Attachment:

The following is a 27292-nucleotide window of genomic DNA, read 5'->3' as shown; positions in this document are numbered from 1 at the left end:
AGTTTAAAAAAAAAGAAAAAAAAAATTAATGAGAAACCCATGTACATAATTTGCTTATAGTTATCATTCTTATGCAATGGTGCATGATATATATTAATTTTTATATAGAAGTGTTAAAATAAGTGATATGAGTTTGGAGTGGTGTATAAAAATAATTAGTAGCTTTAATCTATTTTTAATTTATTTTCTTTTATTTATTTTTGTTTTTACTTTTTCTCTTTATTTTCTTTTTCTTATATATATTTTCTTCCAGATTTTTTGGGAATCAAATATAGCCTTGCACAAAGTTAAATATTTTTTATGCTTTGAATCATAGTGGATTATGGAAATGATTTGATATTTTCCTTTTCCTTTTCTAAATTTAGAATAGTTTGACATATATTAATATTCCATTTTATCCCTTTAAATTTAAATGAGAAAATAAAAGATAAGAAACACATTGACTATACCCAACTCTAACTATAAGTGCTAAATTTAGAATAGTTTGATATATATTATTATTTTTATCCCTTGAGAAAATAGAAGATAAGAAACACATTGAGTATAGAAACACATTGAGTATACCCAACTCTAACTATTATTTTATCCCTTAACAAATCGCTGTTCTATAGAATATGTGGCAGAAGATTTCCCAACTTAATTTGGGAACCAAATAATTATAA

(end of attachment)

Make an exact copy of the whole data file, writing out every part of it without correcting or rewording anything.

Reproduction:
The following is a 27292-nucleotide window of genomic DNA, read 5'->3' as shown; positions in this document are numbered from 1 at the left end:
AGTTTAAAAAAAAAGAAAAAAAAAATTAATGAGAAACCCATGTACATAATTTGCTTATAGTTATCATTCTTATGCAATGGTGCATGATATATATTAATTTTTATATAGAAGTGTTAAAATAAGTGATATGAGTTTGGAGTGGTGTATAAAAATAATTAGTAGCTTTAATCTATTTTTAATTTATTTTCTTTTATTTATTTTTGTTTTTACTTTTTCTCTTTATTTTCTTTTTCTTATATATATTTTCTTCCAGATTTTTTGGGAATCAAATATAGCCTTGCACAAAGTTAAATATTTTTTATGCTTTGAATCATAGTGGATTATGGAAATGATTTGATATTTTCCTTTTCCTTTTCTAAATTTAGAATAGTTTGACATATATTAATATTCCATTTTATCCCTTTAAATTTAAATGAGAAAATAAAAGATAAGAAACACATTGACTATACCCAACTCTAACTATAAGTGCTAAATTTAGAATAGTTTGATATATATTATTATTTTTATCCCTTGAGAAAATAGAAGATAAGAAACACATTGAGTATAGAAACACATTGAGTATACCCAACTCTAACTATTATTTTATCCCTTAACAAATCGCTGTTCTATAGAATATGTGGCAGAAGATTTCCCAACTTAATTTGGGAACCAAATAATTATAA